If you’re reading this, it means you decided to be a DJ as a hobby or profession, got your gear, set it up and started learning it. Maybe you’re one step ahead and already took classes or online courses.
Now, you’re at such a point that makes you wonder what would be your priorities in advancing as a DJ.
Good question. We both know there’s a lot to learn, but there needs to be a top list of practices in the early stages of your journey in the world of DJ’ing.
Keep in mind, I’m only talking about beginner DJs. Once you have enough experience, do things just the way you want. Still, most of what I’ll tell you here may be on that list later on.
Let me break down that list for you one by one below. There is of course more to it, I’ll tell you the major ones which you really need to focus on.
Get To Know Your Music
Although music is structured in a certain format, every song is different from each other in terms of intros, drop points and outros, especially remixes.
You definitely need to know when to make the transition. If you clash vocals, that mix becomes garbage.
In an earlier post, I explained about counting beats and bars telling why it is important for a DJ. You need to cue your track on the first major beat and start mixing at the right time. Otherwise, elements in both songs start clashing.
So, to be able to make professional transitions, you have to know where it really begins, where it drops and when the beat ends in a song.
Before mixing any song or remix, do yourself a favor and listen to the entire track. Get familiar with it.
Just an example: You may play a remix and mix into the next one at 3:00 where the vocals end, because it sounds right to you, on the other hand, you do it at 4:00 where there are only beats with a different track just because it sounds better for that mix.
You can only do this if you know how that song flows.
I made terrible mixes and transitions in the past, just by not knowing what I played. But I learned my lesson.
Digital gear is so genius for music that it can almost DJ itself.
Beatmatching is one of the flagship features on a DJ software giving you the ability to mix two songs without even listening to the beat.
Well, there is a flip side to that coin. If you’re a real DJ, you should be able to perform regardless of equipment you play on. There may not always be a laptop and controller in front of you.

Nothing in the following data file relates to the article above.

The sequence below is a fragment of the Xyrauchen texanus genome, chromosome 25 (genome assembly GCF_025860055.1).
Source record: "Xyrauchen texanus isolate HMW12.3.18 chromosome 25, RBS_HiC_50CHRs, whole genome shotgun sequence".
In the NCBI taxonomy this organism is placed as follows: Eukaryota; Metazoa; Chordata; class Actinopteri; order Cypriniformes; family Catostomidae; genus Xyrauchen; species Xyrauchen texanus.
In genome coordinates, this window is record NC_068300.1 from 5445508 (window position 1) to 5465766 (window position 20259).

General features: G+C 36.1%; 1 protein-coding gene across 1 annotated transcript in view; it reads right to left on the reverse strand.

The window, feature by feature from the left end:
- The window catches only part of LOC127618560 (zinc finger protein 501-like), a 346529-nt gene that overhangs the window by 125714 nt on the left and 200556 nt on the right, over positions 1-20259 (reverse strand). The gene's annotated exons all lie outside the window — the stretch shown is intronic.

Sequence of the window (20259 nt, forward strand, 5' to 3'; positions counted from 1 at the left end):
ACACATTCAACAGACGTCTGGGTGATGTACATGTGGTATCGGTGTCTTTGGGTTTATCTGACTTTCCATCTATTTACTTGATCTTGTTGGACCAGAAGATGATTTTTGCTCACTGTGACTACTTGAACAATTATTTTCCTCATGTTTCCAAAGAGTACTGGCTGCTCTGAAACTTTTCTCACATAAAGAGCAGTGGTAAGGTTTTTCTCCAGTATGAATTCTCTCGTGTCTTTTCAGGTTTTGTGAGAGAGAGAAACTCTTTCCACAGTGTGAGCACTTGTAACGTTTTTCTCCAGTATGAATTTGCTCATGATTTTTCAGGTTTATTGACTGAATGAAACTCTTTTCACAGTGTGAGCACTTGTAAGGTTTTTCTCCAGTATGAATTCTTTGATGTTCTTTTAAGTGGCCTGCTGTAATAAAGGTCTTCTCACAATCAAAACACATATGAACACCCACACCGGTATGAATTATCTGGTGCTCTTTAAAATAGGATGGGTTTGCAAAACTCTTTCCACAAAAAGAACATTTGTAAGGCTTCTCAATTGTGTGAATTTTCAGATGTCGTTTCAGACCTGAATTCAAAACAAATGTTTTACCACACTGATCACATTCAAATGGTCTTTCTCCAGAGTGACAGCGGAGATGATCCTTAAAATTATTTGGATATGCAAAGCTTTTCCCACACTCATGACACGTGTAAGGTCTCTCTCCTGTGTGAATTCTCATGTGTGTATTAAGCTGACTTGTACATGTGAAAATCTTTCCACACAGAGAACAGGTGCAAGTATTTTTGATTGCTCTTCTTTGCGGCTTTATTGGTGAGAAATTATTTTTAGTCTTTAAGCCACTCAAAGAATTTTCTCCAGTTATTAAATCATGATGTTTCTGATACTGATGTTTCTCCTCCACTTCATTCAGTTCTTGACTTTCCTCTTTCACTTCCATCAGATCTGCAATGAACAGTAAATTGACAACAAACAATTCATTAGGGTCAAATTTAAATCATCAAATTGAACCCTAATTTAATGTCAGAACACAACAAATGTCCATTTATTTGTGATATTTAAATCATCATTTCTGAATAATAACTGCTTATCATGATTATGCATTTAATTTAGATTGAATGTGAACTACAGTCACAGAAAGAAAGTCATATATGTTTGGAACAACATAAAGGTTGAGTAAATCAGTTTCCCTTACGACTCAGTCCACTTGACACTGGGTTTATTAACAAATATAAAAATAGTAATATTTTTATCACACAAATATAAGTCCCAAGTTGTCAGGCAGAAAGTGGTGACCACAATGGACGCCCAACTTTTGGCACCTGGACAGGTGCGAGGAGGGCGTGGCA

Syncing two tracks with a single button is convenient, I understand, but it really takes the most valuable skill of being a DJ away from you.
Your ear should decide if beats match, before anything. Trust me, software may sometimes fool you and cause bad sounding mixes.
Please try to practice beatmatching by your ear as much as you can. There will always be the sync button there, once you learn it the manual way, use that button anytime you want.
Don’t forget, being able to sync the beats is the basic of DJ’ing.
Best mixes happen with right timing. Cueing the track correctly is the first step, dropping it into transition is the second.
I told you before, if vocals or major elements in two songs clash, throw it in the trash can. It’d sound awful.
In the learning phase, you should play mix sets and record them so that you can self criticize later. Never be afraid of making mistakes.
Load two songs and mix several times at different points. You’ll realize that each one will sound different, maybe better than the one before.
More mixes and transitions you practice, quicker you get to the pro level.
I will go back to the first title, knowing your music. You can be best at mixing music only if you really know what you play.
What is the purpose of a DJ at a party? Playing popular and danceable music without breaking the harmony of human ear, mind and body.
You can achieve this with good transitions, best music selections and mixing harmonically which means playing tracks in the same key or tone and follow certain rules to do it.
Most of the latest DJ software programs are capable of analyzing tracks and detect their keys. There are also programs like Mixed In Key that you can use separately.
Harmonic mixing is about playing songs in the same or most compatible key. You can use the Camelot Wheel to find out which tracks match the current playing one (more information is here).
Best DJs around the world all use this technique to perform on stage. So, it should be on your list of practice too.
I’m not telling you to mix with keys all the time, but when you do, be sure that it’ll sound much better.
As a final note, I advise all beginner DJs to play and record mix sets as much as they can, by making the above titles “high priority”.